My LibriVox recordings & my reading journal (solo Litblog).

The Gates notes; chapters 1 to 2

The Gates

Chapter 1; In Which the Universe Forms, Which Seems Like a Very Good Place to Start
From the first chapter, it feels like it was written by a young boy rather than John Connolly, a grown man. This in itself is amazing since Mr. Connolly has a reputation for books of a crime & thriller genre and to successfully tap into his inner child is no small feat.
As for my impressions, I have a borderline geeky love of science & any theories concerning the natural world & all universal aspects intrigue me, so it’s no surprise that I really enjoyed the first chapter. The explanation of the Big Bang theory is written not from the point of view of a physics professor or teacher, but through the understanding of a child, or from a writer of the old Beano or Whizzer & Chips comics (the Dandy being too juvenile obviously, and I apologise to non-British readers of these notes. The “Beano” etc… are British comics with tongue-in-cheek playground humour).

The building blocks of everything that you can see around you, and a great deal more that you can’t see at all, were blasted from that little dot at a speed so fast that, within a minute, the universe was a million billion miles in size and still expanding, so the dot was responsible for bringing into being planets and asteroids; whales and budgerigars; you, and Julius Caesar, and Elvis Presley.

The Big Bang theory is a serious topic in most literature but this book. It’s a wonderful description and I’m going to try and remember what I can from this chapter should some neighbour’s child ask me for the secrets of the universe. If you’re a parent, read the first chapter (it’s free!) and learn how to embrace science for the sake of children who ask difficult questions. Science is fun and now I’ve got tangible proof in this book.
It even touches on the religious aspect of Creation theories (I’ll refrain from calling it a myth), albeit not very seriously.

Many of them also believe that the universe was created in seven days by an old chap with a beard, perhaps with breaks for tea and sandwiches. This may be true but, if it was created in this way, they were very long days: about two billion years long for each, give or take a few million years, which is a lot of sandwiches.

Anyone who has seen Hitch-Hiker’s Guide to the Galaxy, or who can appreciate the teachings of Monty of Python, will no doubt appreciate this chapter in it’s entirety.

Chapter 2; In Which We Encounter a Small Boy, His Dog, and Some People Who Are Up to No Good
Enter our heroes, Samuel Johnson and Boswell (Boswell being a very intelligent & self-aware looking dachshund) who live at 501 Crowley Avenue.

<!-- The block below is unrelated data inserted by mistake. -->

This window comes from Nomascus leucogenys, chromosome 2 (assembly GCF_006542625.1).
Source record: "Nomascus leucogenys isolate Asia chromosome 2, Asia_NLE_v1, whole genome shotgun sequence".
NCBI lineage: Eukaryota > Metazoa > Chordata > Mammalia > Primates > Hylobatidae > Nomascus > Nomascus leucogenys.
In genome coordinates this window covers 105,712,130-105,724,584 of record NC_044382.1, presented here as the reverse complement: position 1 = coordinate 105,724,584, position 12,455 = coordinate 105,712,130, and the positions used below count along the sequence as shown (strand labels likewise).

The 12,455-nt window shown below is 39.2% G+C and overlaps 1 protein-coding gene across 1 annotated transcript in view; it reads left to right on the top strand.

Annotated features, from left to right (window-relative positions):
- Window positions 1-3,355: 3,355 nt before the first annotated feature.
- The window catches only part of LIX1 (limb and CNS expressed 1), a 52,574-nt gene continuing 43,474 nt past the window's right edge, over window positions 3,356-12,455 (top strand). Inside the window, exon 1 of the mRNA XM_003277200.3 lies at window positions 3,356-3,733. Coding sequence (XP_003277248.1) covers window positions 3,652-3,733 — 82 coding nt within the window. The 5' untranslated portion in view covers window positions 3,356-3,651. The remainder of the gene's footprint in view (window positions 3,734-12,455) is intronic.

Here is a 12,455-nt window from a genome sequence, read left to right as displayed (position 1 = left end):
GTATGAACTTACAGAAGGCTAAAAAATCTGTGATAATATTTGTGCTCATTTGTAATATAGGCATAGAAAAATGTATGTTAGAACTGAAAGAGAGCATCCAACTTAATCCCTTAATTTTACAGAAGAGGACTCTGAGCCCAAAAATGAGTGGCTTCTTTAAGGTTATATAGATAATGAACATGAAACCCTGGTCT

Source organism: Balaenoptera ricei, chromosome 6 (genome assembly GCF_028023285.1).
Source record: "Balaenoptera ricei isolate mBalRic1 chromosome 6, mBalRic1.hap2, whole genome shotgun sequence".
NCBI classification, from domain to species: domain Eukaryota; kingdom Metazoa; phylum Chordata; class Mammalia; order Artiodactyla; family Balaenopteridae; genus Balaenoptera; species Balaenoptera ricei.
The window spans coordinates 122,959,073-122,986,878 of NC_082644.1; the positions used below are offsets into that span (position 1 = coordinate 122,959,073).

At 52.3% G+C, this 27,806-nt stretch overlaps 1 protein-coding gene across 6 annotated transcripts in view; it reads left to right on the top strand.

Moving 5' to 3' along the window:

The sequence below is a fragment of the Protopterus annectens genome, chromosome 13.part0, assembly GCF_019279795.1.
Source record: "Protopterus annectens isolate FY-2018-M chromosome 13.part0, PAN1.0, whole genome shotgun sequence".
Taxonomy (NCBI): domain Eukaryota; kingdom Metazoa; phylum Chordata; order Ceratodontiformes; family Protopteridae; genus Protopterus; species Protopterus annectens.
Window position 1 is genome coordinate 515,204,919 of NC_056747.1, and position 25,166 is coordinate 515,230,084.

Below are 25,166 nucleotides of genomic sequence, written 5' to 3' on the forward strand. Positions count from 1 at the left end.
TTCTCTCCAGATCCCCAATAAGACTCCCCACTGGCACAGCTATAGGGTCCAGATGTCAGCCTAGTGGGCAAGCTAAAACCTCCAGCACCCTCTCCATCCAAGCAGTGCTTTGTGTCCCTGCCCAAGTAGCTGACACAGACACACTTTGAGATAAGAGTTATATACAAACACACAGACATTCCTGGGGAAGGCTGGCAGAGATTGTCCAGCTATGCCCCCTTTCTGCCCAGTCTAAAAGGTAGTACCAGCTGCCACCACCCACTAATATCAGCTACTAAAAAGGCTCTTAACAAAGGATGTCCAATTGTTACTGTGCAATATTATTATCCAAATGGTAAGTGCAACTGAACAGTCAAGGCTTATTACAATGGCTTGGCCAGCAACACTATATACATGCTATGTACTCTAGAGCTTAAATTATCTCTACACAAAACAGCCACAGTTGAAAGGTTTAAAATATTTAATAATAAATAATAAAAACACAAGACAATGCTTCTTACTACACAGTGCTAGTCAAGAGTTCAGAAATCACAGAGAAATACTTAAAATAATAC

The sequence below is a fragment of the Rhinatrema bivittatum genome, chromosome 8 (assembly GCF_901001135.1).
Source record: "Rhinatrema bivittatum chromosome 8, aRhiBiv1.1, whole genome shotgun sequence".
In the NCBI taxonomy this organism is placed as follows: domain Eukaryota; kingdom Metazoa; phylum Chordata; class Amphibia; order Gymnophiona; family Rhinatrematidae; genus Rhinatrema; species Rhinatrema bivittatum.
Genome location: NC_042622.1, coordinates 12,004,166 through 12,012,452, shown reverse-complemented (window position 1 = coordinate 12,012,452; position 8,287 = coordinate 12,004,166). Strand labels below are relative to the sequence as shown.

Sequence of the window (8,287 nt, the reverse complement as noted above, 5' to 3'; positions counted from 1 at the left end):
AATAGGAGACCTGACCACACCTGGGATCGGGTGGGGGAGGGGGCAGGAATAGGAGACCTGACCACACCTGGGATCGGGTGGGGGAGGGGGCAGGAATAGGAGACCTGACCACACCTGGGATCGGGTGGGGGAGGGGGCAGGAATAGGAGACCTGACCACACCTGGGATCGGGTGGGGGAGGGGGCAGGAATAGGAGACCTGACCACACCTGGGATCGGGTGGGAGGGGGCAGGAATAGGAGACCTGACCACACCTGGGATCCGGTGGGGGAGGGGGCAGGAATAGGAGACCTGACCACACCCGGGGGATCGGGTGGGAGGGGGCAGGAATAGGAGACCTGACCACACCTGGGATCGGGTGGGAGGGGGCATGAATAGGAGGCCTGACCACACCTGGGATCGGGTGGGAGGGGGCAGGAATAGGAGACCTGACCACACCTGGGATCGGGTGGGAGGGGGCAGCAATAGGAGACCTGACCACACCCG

It’s a tad Enid Blyton to have such a young boy as the hero, but some stories simply have to be told through the eyes of a child. The world is a simpler place then, it only gets complicated sometime during our teen years.
Samuel has the great idea of trick-or-treating three days prior to Halloween, which shows great intuitive from one so young.

“It’s only October the twenty-eighth,” he said.   “I know,” said the small figure. “I thought I’d get a head start on everyone else.”

Pity no-one has rewarded him thus far, he did get dressed up as a ghost, so he isn’t begging per se. Adults just don’t want to appreciate a good idea, just in case it catches on and all the kids start doing the same. From an adult’s point of view, I can appreciate how it could become expensive but for pity’s sake, give the boy an apple.
Getting back on track; during the execution of this monumentally brilliant idea, we are introduced to the Abernathys at 666 Crowley Avenue, who, in their boring excuse of an existence, are seeking to become slightly less boring than everyone else in their lives. Mrs. Abernathy has somehow found a satanic book of knowledge and I immediately know that they’re either 1) going to die; 2) become possessed by something very bad, or 3) both – worst case scenario.
Obviously the Abernathys and they’re very boring friends, the Renfields (it’s safe to say they’ve no relation to the Dracula story) have been boring for so long a time that their brain cells no longer function the way nature intended. The idea of danger not even being a tiny blip on their minds.
It’s okay though, ’cause the author pretty much informs me straight off the bat that as people, they’re not of the pleasant or friendly variety, are in fact quite horrible & unhappy and are very, very dull.

The Abernathys and the Renfields weren’t looking for trouble. Neither were they trying to do anything bad. They weren’t evil, or vicious, or cruel. They were just bored people with too much time on their hands, and such people will, in the end, get up to mischief.   But just as someone who wears a sign saying “Kick Me!” will, in the normal course of events, eventually be kicked,…

Plus, I get the feeling that without bad guys, most books would be on the non-fiction shelves, and Samuel & dog Boswell can’t prove their mettle & subsequently save the universe, now can they.

Oh, and I wish I were young enough again to get away with wearing odd shoes, simply because I couldn’t decide which colour I preferred.

Author: raven

Anonymous ;-)

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